The Ikeni were scattered now. Their hearths broken. Their roofs burned.
Isla can remember the feel of Mother’s hair against her fingers, even if she can’t quite remember what her smile looked like. If she closes her eyes for long enough, she can see Mother’s sad, proud face, see the way her eyes gleamed when she watched the sun set or showed them the hoarfrost. When she found Mother’s dark hairs on a comb dropped on the floor of the scorched barn two days after the Fire, Isla wound them around an old bobbin. She keeps that bobbin in her box of special things now, alongside the monkey god amulet she found in the midden, and the crystal hanging ball that Nonor left her. The box is hidden above the cross-beam in the hut, lodged into a notch in the wood.
“You are the mother now,” Nonor whispered to Isla after the night raid, nodding toward Blue, who was curled up asleep in the roots of a tree, her hair knotted and scattered with fallen leaves. “You are the mother now.”
Isla is. She will be. She promised. She is the mother now.
Of course, it isn’t the camp elders who decide what is what and who gets to live where and who is banished. Not anymore. Lord Osric, the Seax Lord of the South Lands, decides everything now. Their forge island and all the camps along the river’s edge are part of Lord Osric’s kingdom. He rules as far as Isla can see from the mound on a summer’s day and a long way beyond. Osric’s father had ruled before him. His grandfather ruled a great kingdom back in the Old Country. People say Osric is half god, half man, that he can trace his kinline back through Hengist and Horsa, the first Seax warrior brothers, right back to the great god Thunor himself. Osric, they say, sees and knows everything.
So after the Fire when the elders of Isla’s camp asked Lord Osric for his judgment on Father, it was Lord Osric who ruled that the Great Smith and his daughters were to go and live on the mud island in the river. It was Lord Osric’s soldiers who brought them here and built their hut and the forge, who cut down the trees to make a clearing so that she and Blue could have goats and chickens and a kitchen garden. It was his men who dug the well and ordered their cousins to send out meat and grain and charcoal from the camp for them every full moon. Lord Osric also sent them gifts: chickens, bolts of fine wool, cakes, goblets, braces of hares from his huntsmen. He promised the Great Smith and his daughters protection in return for the Great Smith’s firetongued swords. He kept them safe.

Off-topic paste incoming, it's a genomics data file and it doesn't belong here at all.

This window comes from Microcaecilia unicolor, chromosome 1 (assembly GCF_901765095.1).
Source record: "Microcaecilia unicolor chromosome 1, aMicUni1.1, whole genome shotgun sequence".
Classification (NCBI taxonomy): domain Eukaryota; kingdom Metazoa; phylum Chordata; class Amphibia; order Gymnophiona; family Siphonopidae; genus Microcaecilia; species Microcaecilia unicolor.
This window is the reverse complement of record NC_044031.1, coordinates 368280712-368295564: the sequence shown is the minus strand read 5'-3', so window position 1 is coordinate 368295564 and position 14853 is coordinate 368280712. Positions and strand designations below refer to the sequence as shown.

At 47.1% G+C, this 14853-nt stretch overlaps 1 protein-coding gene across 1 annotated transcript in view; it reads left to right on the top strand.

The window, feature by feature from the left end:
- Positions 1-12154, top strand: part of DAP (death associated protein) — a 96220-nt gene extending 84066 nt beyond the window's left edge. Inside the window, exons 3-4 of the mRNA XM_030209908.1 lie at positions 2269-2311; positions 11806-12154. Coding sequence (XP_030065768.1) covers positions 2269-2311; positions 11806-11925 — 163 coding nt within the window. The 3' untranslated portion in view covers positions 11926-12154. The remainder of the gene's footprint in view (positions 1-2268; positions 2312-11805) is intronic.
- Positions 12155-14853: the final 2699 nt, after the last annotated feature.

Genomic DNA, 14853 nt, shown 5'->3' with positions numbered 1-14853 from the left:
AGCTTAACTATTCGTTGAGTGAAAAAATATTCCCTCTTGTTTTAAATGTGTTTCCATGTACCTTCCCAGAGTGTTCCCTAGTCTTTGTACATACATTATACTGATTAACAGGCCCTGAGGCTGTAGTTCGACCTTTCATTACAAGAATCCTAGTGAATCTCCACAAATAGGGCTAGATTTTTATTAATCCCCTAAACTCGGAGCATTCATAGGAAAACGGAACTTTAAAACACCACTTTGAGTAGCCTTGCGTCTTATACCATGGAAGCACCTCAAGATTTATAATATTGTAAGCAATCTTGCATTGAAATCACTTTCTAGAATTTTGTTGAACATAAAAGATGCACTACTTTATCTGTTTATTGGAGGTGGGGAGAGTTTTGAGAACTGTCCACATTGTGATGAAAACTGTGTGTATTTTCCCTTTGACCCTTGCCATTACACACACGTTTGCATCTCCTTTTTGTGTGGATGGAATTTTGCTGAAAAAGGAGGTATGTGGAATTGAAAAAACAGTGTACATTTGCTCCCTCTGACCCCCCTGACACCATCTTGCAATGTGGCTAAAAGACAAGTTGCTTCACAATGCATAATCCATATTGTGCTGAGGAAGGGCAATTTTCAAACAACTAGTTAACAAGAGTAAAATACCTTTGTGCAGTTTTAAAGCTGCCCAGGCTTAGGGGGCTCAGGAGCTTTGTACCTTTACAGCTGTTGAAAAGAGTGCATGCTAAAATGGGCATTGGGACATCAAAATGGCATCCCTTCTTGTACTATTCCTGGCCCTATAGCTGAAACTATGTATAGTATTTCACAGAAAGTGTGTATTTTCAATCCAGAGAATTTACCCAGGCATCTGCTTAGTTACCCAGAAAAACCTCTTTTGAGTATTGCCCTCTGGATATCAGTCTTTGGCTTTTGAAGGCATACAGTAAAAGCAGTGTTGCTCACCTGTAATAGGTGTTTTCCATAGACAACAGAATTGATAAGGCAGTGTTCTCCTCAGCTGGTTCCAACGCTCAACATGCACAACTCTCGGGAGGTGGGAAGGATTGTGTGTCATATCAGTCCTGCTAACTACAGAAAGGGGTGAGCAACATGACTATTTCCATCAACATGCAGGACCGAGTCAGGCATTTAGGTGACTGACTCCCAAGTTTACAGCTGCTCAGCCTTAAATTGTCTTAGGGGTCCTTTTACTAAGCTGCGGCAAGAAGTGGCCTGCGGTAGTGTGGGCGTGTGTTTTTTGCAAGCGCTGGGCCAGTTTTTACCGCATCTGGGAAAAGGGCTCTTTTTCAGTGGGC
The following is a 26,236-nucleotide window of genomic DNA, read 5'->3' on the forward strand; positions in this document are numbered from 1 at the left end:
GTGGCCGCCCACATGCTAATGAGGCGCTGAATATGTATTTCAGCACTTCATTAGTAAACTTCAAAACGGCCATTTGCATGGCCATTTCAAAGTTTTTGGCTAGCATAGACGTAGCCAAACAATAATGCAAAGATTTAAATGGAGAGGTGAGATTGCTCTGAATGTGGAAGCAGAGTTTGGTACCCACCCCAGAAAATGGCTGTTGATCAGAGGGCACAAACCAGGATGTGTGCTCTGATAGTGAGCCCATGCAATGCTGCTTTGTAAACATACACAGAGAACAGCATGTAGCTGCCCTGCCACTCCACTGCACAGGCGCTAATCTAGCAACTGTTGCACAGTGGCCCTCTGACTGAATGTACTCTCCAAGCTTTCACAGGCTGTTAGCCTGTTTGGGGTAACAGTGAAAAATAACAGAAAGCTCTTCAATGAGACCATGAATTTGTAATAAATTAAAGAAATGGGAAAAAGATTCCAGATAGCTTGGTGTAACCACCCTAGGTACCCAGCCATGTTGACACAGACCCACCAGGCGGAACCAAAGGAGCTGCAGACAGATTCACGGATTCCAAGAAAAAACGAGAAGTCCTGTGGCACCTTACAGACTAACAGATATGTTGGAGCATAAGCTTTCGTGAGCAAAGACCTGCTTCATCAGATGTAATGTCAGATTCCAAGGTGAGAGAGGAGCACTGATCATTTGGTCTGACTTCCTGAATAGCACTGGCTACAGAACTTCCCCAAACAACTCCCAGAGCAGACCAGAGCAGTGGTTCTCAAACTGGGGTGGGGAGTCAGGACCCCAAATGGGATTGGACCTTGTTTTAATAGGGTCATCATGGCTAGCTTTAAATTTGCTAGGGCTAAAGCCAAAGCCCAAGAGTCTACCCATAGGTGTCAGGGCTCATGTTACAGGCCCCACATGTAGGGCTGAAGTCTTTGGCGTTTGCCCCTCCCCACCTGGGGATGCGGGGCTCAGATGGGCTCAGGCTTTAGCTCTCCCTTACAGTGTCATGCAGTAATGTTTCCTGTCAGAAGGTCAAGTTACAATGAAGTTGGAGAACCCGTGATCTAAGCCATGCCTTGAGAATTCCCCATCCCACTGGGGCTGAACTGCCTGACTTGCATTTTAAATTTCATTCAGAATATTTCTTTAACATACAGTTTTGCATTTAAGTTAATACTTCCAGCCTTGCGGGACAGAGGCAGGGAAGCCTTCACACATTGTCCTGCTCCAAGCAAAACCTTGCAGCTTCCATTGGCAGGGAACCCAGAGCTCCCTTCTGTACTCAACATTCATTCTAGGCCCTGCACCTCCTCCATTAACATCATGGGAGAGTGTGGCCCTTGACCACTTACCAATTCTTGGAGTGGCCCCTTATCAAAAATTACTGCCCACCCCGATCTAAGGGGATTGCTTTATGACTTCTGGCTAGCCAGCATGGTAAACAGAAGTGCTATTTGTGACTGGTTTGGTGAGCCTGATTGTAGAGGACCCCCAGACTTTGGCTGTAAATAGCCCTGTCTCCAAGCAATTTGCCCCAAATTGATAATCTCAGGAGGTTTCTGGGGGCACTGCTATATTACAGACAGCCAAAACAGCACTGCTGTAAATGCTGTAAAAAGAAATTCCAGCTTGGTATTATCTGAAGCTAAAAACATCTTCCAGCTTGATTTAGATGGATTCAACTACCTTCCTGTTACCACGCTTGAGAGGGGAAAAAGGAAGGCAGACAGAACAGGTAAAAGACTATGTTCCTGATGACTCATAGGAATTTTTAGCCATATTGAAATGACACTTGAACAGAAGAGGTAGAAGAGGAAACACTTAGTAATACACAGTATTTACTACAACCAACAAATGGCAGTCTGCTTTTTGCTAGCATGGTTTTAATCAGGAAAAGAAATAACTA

Blue had lived through twelve winters when they first came to the island and Isla fifteen. Now, if Isla is counting right, Blue has seventeen winters and she has twenty.
But now that the Great Smith is dead, Isla thinks, struggling to remember what she knows about the Kin Law, feeling hope rising at last, surely Lord Osric must grant his daughters Kin Protection? When a woman has no husband or father to protect her, she must claim protection from the lord himself. She and Blue will go to Osric’s palace and petition him in the proper way. When he grants them Kin Protection, they will wear his colors, pin on the brooches carrying the three-pointed star and the boar’s head of Osric’s shield. Then, wherever they go inside Osric’s kingdom, people will have to give them food and shelter. They will be safe. If they go back to the camp at the creek bend their cousins will have to take them back, even if they don’t want to, give them a hut and a little land to farm. They’ll be able to walk to the little grave on the hill where they buried Nonor and lay flowers. No more being stuck out on the island, keeping Father’s secrets, doing his bidding. They will go home. Blue will get married. Have children. There’ll be food and dancing on winter nights. Laughing in the Mead Hall. And people to help them mend the roof. ...